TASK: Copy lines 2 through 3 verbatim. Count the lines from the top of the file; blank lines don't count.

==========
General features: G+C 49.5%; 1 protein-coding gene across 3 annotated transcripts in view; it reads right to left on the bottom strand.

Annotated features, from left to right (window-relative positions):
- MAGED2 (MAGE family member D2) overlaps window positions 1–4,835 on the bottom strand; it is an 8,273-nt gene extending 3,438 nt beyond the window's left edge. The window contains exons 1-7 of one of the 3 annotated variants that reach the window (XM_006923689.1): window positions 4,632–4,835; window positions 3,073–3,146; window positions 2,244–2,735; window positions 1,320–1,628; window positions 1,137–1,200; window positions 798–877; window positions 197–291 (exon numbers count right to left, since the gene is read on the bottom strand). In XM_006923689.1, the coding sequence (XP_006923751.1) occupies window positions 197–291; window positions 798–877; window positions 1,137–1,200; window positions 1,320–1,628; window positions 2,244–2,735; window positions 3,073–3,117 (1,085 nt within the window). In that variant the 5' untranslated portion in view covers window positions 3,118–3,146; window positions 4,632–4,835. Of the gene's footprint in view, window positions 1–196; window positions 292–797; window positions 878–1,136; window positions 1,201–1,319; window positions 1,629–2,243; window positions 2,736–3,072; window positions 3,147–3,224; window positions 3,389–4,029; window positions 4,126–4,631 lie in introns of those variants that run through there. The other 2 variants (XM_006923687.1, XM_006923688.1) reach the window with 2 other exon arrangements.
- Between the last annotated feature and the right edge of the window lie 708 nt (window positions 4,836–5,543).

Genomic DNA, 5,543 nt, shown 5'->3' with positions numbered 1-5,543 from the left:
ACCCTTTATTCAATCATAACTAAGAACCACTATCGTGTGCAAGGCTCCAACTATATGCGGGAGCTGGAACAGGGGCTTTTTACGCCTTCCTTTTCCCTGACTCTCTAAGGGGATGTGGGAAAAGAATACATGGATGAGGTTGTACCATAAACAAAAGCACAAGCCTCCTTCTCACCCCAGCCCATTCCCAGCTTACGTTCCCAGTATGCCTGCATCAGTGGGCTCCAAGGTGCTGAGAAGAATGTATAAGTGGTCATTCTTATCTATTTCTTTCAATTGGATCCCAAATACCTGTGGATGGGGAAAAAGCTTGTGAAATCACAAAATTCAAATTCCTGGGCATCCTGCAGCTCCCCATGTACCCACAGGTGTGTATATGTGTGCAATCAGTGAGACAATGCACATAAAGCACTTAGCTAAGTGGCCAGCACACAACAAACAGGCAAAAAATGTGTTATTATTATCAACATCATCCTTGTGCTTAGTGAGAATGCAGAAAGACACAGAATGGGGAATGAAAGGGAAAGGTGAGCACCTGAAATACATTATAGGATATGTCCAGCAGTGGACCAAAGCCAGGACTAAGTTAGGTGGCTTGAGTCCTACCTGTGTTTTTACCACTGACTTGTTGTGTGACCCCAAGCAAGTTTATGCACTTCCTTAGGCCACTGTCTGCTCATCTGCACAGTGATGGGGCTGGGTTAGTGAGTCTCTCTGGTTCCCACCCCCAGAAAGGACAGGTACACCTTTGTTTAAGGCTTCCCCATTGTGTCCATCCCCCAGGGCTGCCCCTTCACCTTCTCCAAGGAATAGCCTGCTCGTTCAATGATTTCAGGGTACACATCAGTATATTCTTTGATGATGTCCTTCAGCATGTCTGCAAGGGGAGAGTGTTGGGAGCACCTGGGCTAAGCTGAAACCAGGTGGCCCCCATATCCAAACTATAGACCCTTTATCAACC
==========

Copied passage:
Annotated features, from left to right (window-relative positions):
- MAGED2 (MAGE family member D2) overlaps window positions 1–4,835 on the bottom strand; it is an 8,273-nt gene extending 3,438 nt beyond the window's left edge. The window contains exons 1-7 of one of the 3 annotated variants that reach the window (XM_006923689.1): window positions 4,632–4,835; window positions 3,073–3,146; window positions 2,244–2,735; window positions 1,320–1,628; window positions 1,137–1,200; window positions 798–877; window positions 197–291 (exon numbers count right to left, since the gene is read on the bottom strand). In XM_006923689.1, the coding sequence (XP_006923751.1) occupies window positions 197–291; window positions 798–877; window positions 1,137–1,200; window positions 1,320–1,628; window positions 2,244–2,735; window positions 3,073–3,117 (1,085 nt within the window). In that variant the 5' untranslated portion in view covers window positions 3,118–3,146; window positions 4,632–4,835. Of the gene's footprint in view, window positions 1–196; window positions 292–797; window positions 878–1,136; window positions 1,201–1,319; window positions 1,629–2,243; window positions 2,736–3,072; window positions 3,147–3,224; window positions 3,389–4,029; window positions 4,126–4,631 lie in introns of those variants that run through there. The other 2 variants (XM_006923687.1, XM_006923688.1) reach the window with 2 other exon arrangements.